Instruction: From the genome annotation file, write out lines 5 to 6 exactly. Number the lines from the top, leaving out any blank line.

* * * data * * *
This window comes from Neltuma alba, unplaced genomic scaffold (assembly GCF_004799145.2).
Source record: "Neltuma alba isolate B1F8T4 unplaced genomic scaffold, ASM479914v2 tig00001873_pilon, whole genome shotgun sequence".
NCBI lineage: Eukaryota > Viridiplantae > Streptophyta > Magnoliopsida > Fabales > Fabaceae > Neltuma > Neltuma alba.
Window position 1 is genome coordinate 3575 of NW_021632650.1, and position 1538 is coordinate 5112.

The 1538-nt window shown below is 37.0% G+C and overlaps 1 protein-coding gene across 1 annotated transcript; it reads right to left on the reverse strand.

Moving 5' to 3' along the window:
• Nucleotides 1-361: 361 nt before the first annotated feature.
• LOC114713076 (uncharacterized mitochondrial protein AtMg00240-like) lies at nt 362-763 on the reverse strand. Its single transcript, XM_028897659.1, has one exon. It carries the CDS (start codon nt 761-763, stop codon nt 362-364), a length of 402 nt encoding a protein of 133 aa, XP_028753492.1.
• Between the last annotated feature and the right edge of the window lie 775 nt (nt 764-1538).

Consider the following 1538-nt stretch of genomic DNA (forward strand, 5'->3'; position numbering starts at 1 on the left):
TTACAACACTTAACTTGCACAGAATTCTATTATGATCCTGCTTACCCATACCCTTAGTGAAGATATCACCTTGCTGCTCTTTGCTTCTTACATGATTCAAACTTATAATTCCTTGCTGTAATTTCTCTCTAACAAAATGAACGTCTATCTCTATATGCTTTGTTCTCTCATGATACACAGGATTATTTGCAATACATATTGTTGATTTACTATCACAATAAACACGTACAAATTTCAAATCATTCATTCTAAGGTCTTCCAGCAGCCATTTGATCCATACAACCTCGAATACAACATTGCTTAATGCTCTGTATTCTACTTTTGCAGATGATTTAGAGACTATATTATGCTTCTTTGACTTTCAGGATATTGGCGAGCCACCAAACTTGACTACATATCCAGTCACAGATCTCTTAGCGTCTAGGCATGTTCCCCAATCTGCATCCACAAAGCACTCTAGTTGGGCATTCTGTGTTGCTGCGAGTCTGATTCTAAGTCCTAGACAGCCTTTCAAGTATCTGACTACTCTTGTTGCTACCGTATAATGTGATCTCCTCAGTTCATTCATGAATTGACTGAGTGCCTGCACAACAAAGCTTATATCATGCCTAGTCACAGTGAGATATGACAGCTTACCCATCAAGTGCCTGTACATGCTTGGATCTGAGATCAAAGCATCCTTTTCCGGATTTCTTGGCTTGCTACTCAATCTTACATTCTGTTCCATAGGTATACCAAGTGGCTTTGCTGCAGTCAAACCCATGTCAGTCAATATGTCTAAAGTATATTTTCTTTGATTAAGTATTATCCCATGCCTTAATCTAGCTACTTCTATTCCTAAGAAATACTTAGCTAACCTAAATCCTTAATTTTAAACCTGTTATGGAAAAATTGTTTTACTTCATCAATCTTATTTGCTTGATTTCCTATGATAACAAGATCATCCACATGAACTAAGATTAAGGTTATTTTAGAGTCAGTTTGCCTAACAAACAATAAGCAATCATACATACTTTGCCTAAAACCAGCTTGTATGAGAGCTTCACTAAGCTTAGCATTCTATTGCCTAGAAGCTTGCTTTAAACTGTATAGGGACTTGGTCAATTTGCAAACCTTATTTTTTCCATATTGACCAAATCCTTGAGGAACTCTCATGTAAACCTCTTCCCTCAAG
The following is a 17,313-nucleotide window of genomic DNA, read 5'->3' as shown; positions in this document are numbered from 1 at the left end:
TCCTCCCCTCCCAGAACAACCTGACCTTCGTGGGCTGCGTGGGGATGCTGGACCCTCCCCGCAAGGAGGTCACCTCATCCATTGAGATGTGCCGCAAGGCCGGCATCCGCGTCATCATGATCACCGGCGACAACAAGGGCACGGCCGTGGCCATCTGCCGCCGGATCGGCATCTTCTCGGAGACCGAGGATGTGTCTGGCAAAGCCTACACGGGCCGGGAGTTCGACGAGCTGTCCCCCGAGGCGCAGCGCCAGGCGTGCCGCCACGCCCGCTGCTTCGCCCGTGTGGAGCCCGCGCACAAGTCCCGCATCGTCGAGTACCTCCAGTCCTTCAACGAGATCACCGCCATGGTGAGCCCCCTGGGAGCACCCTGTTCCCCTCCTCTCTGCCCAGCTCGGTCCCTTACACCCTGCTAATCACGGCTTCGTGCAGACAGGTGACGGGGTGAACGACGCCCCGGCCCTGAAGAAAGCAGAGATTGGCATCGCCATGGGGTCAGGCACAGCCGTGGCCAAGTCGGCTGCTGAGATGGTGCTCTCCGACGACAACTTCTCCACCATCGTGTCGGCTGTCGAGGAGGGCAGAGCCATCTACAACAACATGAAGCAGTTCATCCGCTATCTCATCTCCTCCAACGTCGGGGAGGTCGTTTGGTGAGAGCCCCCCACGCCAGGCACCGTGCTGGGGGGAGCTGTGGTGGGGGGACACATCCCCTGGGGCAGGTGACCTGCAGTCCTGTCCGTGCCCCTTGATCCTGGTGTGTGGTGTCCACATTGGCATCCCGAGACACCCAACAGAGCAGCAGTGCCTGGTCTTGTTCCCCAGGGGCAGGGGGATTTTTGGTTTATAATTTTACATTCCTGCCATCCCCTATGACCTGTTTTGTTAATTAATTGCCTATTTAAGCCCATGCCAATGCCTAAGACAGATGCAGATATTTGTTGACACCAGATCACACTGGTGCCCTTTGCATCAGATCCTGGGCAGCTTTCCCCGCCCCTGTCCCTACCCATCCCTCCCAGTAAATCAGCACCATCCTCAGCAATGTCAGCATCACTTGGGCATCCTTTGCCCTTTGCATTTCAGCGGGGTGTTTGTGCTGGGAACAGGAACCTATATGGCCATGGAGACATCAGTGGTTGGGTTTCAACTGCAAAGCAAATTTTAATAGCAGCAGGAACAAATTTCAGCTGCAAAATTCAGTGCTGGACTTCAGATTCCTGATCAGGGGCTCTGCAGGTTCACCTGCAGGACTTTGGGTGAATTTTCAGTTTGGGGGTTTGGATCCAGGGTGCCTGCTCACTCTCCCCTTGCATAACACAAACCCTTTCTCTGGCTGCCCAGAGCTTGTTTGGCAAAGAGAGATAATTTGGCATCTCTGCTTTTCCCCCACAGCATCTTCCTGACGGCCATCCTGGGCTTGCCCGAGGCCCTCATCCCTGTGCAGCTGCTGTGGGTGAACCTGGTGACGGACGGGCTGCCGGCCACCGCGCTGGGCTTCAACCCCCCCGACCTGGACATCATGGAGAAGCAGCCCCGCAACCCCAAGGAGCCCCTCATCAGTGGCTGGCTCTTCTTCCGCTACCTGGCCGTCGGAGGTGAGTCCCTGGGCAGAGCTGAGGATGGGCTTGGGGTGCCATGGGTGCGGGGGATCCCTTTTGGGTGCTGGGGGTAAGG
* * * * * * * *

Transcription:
The 1538-nt window shown below is 37.0% G+C and overlaps 1 protein-coding gene across 1 annotated transcript; it reads right to left on the reverse strand.

Moving 5' to 3' along the window: